Q: If accelerating charges radiate, and everything is full of charges, then why don’t I radiate every time I move?

The original question was: From what I understand, an accelerating charged object will emit radiation (such as an accelerating electron). However, considering that our bodies consist almost entirely of charged particles, why is it not that we are constantly emitting electromagnetic radiation. Every time I move, say while typing this email, every electron in my arm is being accelerated. So, why am I not emitting a constant stream of radiation while doing so?


Physicist: There are a couple reasons; firstly, your charges are in balance, and secondly, a human can only move so fast.

Very nearly every electron in your body is right next to a positively charged nucleus. Every movement of a negative charge that would create a wave in one direction is coupled to an opposite wave created by a nearby positive charge.

Moving a charge makes a wave. Moving an opposite charge makes exactly the same wave, just oppositely. If the charges are right next to each other, these two waves cancel each other almost completely.

Since the charges are merely very close to each other, and not in exactly the same place, there are some very slight “near field” effects.  But that’s not radiation (radiation is sometimes called the “far field“).  Also, even if you built up a huge static charge (so that not every charge was balanced) the acceleration it would take to radiate a noticeable amount of energy would not be survivable.  The electrons in a radio tower regularly experience accelerations in excess of tens of million G’s.

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8 Responses to Q: If accelerating charges radiate, and everything is full of charges, then why don’t I radiate every time I move?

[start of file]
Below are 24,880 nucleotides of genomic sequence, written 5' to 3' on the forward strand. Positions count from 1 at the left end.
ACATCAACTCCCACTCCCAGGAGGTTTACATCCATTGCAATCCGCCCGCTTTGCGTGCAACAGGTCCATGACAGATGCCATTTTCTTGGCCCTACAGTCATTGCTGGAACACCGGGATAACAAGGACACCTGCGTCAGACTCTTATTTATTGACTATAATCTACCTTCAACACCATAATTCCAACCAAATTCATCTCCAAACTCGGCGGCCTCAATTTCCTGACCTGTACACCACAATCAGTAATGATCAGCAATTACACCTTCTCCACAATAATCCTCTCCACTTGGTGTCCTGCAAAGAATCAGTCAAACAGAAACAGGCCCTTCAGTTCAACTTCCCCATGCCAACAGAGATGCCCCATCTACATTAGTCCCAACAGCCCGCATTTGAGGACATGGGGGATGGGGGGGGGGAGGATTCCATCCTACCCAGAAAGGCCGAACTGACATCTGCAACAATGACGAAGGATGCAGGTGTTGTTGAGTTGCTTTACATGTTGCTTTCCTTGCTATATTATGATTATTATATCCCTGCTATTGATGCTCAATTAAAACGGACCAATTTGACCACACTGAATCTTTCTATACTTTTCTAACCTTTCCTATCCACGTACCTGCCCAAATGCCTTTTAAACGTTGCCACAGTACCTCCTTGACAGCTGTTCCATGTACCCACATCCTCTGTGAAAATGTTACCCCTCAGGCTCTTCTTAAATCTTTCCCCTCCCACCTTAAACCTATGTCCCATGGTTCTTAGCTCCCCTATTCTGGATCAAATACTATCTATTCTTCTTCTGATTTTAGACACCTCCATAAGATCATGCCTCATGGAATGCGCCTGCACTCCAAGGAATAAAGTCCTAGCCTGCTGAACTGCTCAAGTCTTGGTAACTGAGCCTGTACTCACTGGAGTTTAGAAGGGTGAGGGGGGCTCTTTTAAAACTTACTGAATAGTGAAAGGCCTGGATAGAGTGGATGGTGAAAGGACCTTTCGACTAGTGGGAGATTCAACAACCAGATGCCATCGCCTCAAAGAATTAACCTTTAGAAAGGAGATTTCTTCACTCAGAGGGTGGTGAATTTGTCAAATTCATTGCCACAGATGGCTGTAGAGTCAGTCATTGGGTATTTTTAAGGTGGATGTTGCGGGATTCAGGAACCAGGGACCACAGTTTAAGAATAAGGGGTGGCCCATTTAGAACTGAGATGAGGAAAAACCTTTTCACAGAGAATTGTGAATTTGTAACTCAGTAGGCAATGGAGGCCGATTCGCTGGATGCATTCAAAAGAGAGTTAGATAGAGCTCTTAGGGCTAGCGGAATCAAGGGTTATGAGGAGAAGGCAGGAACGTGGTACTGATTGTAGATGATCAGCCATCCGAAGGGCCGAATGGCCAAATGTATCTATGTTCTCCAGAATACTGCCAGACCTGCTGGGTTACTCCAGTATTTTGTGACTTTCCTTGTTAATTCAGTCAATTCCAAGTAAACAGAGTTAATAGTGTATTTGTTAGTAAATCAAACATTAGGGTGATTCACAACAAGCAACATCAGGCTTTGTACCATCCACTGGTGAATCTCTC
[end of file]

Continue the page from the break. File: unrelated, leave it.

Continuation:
1. David says:

    Isn’t the short answer really, YOU DO!!!! After all, according DeBroglie’s formula, all matter is oscillating at some frequency, but for large objects this happens so fast that we cannot perceive these vibrations. So depending upon the type and character of the radiation to which the question refers, we definitely radiate E-M waves at some frequency that is imperceptible. There is also the problem of wave cancellation that occurs and the fact that billions of random momenta always equate collectively to zero.

  2. The Physicist Physicist says:

    I read the question as “do I radiate as a direct result of my conscious movement?”. That answer is “no” or more precisely “really, barely at all”.
    We do however radiate EM radiate all the time, simply because of our body heat. But that’s due to the thermal movement of our atoms (and charges).
    If particles could radiate merely by virtue of their wave nature they would radiate forever (they’re always going to be waves). But that’s no good (conservation of energy).

  3. Neal says:

    Same reason you can’t “make light” by shaking a magnet really fast, yeah?

  4. The Physicist The Physicist says:

    Pretty much! You just can’t move that fast.
    Also, (to complete the comparison) the magnet wouldn’t be magnetized.

  5. Miki says:

    Of course you radiate. But in non visible spectrum. Mostly it is infrared radiation (aka “heat”)

  6. bescientist says:

    There is a site which is also related to science and math. Don’t forget to check (http://www.bescientist.info)

  7. Jake says:

    I need simple explanation on how accelerated charges radiate energy

  8. Sheldon says:

    …This made me wonder; what if you ionized the person moving?

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